Brands are all about habits. But as this article in Time reminds us, sometimes the best thing a brand can look to do is to change a habit – even if they helped create the habit in the first place. Of course, brands tell themselves they do this all the time – but for many brands, the focus of their problem solving is on increasing consumption.
Their answer to a pattern they feel they know and understand is more of that pattern.
But the insight here is that changing a habit for the better doesn’t necessarily mean just offering the consumer more of what they have, or more of what the brand perceives consumers want.
In the context of the fast food industry for example, generosity is not a competitive advantage. When everyone’s offering bigger portions, the portions aren’t more generous. They quickly become the new normal. The pattern itself hasn’t changed, it’s just got bigger.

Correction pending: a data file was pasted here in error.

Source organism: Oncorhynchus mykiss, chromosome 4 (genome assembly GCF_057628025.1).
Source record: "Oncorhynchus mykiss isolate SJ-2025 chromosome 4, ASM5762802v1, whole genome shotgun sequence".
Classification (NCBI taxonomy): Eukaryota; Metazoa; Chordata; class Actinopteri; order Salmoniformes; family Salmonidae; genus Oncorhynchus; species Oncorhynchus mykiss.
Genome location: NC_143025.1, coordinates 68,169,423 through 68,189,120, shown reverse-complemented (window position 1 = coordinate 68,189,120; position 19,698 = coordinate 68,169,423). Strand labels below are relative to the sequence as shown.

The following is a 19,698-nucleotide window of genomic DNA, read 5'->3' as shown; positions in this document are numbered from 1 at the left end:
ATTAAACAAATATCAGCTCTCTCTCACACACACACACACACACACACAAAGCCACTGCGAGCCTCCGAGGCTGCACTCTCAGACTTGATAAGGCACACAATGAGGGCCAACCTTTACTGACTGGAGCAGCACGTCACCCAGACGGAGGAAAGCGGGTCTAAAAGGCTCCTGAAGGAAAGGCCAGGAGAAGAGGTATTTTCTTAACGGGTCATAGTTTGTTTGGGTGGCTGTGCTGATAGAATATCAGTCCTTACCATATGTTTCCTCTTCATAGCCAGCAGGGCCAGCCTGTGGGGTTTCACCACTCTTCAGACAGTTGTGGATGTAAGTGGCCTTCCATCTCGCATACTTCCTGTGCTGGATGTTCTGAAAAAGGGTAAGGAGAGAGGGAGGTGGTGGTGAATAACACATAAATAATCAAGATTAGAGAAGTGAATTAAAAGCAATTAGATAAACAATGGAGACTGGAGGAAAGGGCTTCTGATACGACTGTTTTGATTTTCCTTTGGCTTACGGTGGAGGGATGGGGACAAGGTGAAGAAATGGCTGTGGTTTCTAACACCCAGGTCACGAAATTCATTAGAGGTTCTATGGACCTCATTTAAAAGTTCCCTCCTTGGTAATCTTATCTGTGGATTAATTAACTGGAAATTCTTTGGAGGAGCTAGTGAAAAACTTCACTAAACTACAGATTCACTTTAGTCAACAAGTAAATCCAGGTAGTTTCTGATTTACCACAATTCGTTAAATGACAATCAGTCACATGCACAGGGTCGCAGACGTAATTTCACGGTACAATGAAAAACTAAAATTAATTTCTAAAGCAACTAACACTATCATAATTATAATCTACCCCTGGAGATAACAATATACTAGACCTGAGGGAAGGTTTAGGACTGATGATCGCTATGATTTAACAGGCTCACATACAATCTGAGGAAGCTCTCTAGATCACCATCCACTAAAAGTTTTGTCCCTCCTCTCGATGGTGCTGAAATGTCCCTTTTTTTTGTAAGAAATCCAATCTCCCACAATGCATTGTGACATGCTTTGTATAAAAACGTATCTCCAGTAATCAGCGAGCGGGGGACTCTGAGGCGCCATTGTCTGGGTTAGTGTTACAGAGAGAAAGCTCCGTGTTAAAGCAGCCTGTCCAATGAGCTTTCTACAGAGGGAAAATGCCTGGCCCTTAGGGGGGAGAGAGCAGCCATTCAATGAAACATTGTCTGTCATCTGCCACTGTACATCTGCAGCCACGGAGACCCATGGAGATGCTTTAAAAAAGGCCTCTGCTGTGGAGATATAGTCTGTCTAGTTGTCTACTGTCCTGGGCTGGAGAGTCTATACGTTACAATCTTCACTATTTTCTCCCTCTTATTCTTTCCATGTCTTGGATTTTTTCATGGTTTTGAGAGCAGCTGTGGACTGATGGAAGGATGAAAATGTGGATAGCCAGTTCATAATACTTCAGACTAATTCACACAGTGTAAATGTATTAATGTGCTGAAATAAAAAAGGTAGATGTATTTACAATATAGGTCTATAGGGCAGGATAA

One of the reasons why brands are so reluctant to change patterns is that they take so many of their cues from what they perceive to be consumer behaviors. What they don’t always stop to do is check whether those “normal” behaviors are how people want to behave, or whether in fact they are simply how people do behave because a sector is driving the behavior that way.
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